In a valedictory delivered on November 17, 1979 at the University of Ibadan after he had to succumb to the powers that stood against his statutory second term as Vice-Chancellor, a former Vice-Chancellor of the University of Ibadan, the late Prof. Tekena T. Tamuno, said something profound about Nigerians. According to the sage, who was also the pioneer principal of the University College, Ilorin, “All things bright and beautiful. All creatures great and small. All things wise and wonderful, Nigerians kill them all.”
The words of the late Prof. Tamuno came to my mind again when the Academic Staff Union of Universities (ASUU) launched a tirade, in the guise of a press conference, against the Registrar of the Joint Admissions and Matriculation Board (JAMB) and former President of the Association of African Universities (AAU), Prof. Is-haq O. Oloyede, last week.
Prof. Biodun Ogunyemi of ASUU accused Prof. of contrived “antecedents” and ultimately opposed the latter’s appointment. In retrospect, the same opposition was mounted by ASUU, though unsuccessfully as well, when another former Vice-Chancellor of the University of Ilorin, Prof. Shuaibu Oba Abdulraheem, was appointed Chairman of the Federal Character Commission a few years back. Prof. Abdulraheem performed very well and earned a second term.
ASUU’s negative stance against anything good coming from the is rooted in the industrial crisis that engulfed the University some 16 years ago due to the failure on the part of the then union leaders. This failure was accentuated by the public denunciation of the said leadership by a vast majority of the academic staff in The Nigerian Tribune of March 13, 2001 (p.6). The chain of events that spanned almost a decade ultimately ended in the reinstatement of the previously sacked staff in 2009 when Prof. was the Vice-Chancellor.
Though many Nigerians are aware that the charges against Prof. in the said press conference were mere character assassination and publicity stunts, for the purpose of education, those who do not know should be informed of actual “insider knowledge”. While the issue of pension deduction was a half-truth that had been resolved with staff unions since, it was a blatant lie that Prof. Oloyede as Vice-Chancellor awarded a scholarship to his son. Rather, the person in question, Dr Abdulkarim A. Oloyede, competed for a competitive scholarship outside the University to support his postgraduate programme in the UK and was released for further studies abroad only. Like hundreds of other lecturers who had been so released following the 111th meeting of the Governing Council of the University held on May 15, 2007 before Prof. Oloyede became Vice-Chancellor, his own case was not peculiar.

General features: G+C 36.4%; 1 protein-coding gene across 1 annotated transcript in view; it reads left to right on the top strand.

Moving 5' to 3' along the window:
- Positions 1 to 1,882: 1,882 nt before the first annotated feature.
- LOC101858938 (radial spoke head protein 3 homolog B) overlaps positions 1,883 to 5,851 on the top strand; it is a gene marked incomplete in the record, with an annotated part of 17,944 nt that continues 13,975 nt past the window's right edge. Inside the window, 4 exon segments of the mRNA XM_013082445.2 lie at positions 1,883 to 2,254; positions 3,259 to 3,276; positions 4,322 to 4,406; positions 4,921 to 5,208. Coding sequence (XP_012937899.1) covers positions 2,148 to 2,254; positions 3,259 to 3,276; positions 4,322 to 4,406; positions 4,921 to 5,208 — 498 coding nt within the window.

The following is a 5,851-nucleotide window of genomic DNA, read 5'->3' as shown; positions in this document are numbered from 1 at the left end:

Besides, Prof. was accused of not implementing the Supreme Court judgement fully, a charge for which he was labelled “anti-democratic and anti-union”. However, the University under Prof. Oloyede fully implemented the judgement such that when the Supreme Court was approached again for clarification, the reinstated lecturers were given a lecture on morality: “Which sabbatical? Which order of this court said you should go on sabbatical? Sabbatical when you were not around for eight years? It is immoral of you to be asking for all these.”
While any group has the right to support or oppose whom it deems fit, it is however disappointing that half-truths and blatant lies would be employed in that direction. There are many Oloyedes from various parts of the Southwest and the Northcentral in the system who are not related by any stretch of imagination to the former Vice-Chancellorsa but to the less discerning, everyone is a relative of the best known and the name must be easily thrown up for petty mischief.
Certainly, as a former Executive Secretary of National Universities Commission (NUC), Prof. Peter Okebukola, said, Prof. is a “no-nonsense, clear headed” and self-disciplined personality who is only strongly anti-evil and anti-corruption. The truth of the matter is that he is even larger than the office for which he is being attacked, as expressed by the cerebral Prof. Okebukola, and he will positively impact on JAMB:
“With the appointment of Prof. Is-haq Oloyede as the Registrar, JAMB is in for a revolutionary time in terms of delivering more effectively on its mandate. Prof. Oloyede parades excellent credentials to lead a whole sector like education in Nigeria, hence asking him to head a parastatal in education is like asking a 5-star, battle-tested general to quell a fight between two boys in Ajegunle!”
Given ASUU’s stance, I think Prof. Oloyede has another chance of justifying the impression of people like Prof. Okebukola with his phenomenal performance just as he did as Vice-Chancellor of the where he was also initially opposed in 2007. As all people give only what they have, if Oloyede always gives quality service, his detractors should always give spineless opposition and lamentation.

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One Response

  1. Abdulkarim Abdulsalam

    Prof. Olyode is a man of principle with achievements worth commending. Similar claims like ASUU’s are not new to him. He has a way of making such stepping stone towards his discharge of duties effectively.

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